The priest then emerges and ascends a platform to read a Gospel passage and at exactly midnight, he cries "Christos Anesti" (Christ is Risen) and the faithful respond: "Alithos Anesti" (Truly He is Risen) amid ringing bells and snapping firecrackers. In harbour towns the hooting of ships' sirens adds to the din. Families and friends kiss one another and exchange the Easter greeting in an atmosphere of relief from the pent-up emotions of the previous few days. Even non-church-goers are caught up in the general euphoria.
They carry the new flame, sometimes shielded in a paper lantern, to light the family icon lamp and to smoke a cross over the lintel of the front door. Then they sit down to a supper of mageiritsa with salad and cheese, fresh bread and red eggs, although some members of the family may have stayed at the church to take Holy Communion in the early hours of Easter morning. Other, more popular times to take communion are on Saturday or even Thursday morning, the first Resurrection, when the bier is dismantled and the flowers scattered around the church.
The Lenten fast ends on early hours of Easter Sunday with the cracking of red-dyed eggs and the "mageiritsa" soup.

Orthodox Easter Sunday

Easter Sunday is the biggest church holiday in Greece. Saint Paul first underlined the Christian symbolism of Easter and when the Christians began to celebrate Easter, they retained some of the features of the Jewish Passover, such as the eating of lamb. In Byzantine times, it was the custom to bake ring breads with a red egg in the middle. The egg, is a symbol of life, while red is the color of life.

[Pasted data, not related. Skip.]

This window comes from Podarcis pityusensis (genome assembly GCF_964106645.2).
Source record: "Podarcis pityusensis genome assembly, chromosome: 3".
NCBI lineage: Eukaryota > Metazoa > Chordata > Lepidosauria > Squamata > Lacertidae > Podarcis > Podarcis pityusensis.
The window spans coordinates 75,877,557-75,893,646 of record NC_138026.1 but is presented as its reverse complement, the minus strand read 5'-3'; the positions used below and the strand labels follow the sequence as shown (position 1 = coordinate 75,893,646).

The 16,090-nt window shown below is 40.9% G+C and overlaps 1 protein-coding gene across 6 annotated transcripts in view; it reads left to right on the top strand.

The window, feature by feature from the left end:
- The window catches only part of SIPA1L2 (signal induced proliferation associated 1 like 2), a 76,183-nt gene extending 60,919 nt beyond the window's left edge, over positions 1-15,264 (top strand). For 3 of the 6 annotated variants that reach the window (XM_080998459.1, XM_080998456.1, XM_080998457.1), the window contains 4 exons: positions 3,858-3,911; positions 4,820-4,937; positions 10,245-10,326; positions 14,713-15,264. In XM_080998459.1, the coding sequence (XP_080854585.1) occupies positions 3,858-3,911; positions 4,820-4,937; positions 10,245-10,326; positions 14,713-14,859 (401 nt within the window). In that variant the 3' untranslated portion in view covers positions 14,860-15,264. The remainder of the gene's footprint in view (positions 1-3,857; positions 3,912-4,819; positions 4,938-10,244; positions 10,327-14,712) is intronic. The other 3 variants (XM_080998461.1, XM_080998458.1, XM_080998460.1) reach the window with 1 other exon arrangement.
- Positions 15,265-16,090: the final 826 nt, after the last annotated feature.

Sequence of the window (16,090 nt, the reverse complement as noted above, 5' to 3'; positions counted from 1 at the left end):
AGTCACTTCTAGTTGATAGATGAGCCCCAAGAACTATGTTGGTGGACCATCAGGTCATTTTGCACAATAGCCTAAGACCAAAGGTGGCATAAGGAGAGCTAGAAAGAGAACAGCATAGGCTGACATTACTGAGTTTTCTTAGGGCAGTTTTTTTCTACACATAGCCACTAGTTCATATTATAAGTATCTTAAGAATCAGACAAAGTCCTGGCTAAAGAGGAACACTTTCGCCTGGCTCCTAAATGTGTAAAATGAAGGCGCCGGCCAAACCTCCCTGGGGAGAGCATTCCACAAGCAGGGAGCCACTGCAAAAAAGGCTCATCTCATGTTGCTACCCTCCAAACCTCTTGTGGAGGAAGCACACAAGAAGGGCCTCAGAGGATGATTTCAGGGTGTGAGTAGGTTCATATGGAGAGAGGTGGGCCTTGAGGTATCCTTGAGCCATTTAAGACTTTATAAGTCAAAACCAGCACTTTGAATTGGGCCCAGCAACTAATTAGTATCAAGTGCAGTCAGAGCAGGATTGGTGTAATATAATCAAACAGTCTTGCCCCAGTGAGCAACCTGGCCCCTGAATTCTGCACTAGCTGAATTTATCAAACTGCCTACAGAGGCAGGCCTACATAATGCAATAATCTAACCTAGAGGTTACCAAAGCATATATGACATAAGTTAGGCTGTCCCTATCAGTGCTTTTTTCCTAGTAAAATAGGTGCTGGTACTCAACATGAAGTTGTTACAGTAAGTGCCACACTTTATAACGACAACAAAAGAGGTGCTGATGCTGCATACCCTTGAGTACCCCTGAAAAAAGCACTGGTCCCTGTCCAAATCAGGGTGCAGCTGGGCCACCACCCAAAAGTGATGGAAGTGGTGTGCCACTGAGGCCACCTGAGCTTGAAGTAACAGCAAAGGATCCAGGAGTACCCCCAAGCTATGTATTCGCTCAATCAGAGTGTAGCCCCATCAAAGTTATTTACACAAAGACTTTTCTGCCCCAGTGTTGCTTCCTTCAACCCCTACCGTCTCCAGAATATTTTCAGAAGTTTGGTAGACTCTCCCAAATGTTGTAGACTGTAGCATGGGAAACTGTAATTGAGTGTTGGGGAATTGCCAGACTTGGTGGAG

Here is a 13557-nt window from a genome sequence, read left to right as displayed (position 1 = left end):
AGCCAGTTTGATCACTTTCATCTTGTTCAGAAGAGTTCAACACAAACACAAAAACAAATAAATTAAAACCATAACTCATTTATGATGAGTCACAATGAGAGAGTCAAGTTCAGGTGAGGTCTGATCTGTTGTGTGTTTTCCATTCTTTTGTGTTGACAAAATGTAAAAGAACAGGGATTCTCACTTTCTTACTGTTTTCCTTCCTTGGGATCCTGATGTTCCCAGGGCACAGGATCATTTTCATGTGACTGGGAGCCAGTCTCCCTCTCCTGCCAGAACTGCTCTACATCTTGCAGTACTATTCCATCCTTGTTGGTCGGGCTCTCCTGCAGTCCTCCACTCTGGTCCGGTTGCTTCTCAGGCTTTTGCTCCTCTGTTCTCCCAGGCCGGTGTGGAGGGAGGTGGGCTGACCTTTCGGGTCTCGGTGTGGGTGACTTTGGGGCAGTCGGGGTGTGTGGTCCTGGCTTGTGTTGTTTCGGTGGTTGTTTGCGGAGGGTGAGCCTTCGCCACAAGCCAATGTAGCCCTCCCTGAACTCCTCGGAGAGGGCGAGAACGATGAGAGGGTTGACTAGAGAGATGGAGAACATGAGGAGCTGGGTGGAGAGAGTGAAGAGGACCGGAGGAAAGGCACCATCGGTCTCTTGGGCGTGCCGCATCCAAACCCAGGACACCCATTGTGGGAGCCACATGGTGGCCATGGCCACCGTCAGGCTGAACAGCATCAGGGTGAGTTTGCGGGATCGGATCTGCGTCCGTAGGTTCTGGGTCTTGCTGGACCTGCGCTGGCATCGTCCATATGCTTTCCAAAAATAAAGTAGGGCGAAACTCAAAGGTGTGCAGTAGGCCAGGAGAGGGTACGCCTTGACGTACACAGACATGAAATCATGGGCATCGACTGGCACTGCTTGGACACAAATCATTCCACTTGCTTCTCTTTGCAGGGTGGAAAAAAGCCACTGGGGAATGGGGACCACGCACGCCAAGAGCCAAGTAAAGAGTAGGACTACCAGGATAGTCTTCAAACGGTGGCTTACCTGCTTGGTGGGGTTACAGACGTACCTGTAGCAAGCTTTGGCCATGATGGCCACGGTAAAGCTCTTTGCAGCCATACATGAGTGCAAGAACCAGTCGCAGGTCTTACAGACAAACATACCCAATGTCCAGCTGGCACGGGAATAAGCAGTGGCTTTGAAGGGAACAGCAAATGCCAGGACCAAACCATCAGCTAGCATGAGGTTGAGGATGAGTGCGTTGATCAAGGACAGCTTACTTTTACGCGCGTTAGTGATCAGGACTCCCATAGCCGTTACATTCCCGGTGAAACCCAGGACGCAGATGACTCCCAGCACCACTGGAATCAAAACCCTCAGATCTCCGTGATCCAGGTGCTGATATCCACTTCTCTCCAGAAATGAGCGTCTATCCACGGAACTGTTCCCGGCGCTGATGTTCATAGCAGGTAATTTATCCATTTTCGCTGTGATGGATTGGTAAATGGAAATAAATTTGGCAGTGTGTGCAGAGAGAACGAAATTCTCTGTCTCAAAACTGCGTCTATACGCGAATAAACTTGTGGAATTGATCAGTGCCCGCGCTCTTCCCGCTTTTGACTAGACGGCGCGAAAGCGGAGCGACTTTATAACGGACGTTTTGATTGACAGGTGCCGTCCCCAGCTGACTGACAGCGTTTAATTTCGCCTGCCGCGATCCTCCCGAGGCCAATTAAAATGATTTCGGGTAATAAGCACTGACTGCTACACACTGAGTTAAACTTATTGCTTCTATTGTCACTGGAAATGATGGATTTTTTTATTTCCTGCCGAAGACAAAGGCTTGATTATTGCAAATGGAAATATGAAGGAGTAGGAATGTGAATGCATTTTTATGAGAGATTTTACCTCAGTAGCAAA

A chance to get away: Everyone who possibly can usually returns to his home village or goes to the countryside for the Easter holiday, but one can also find memorable services in Athens held at the Athens Cathedral, attended by civic dignitaries, and at St George's atop the Lykavittos Hill.
Easter Sunday dawns on a huge picnic scene: practically every family in the country is roasting a lamb out of doors, many over an open pit of glowing charcoal and the outdoor feast starts from early morning followed by dancing.Neighbours and passers-by come in to sample the mezedes or tidbits of liver (kokoretsi), eggs, salad and bread with wine or beer, and the first browned slices of lamb hot from the spit.
The red eggs are cracked in a kind of competition, one end against another held in a closed fist, with the bearer of the unbroken egg being the winner, as in the game of conkers. Loud music accompanies the feasting and dancing which follows in the afternoon and continues on the next day. A service of love - agapi(love) - is held in the churches, when red eggs are handed out to the congregation.

See our Easter Sunday "special tour" to watch the Greek custom of "lamb on the spit", enjoy a traditional lunch and drive to the area of Marathon, where the famous battle took place for only 36.00 euros per person.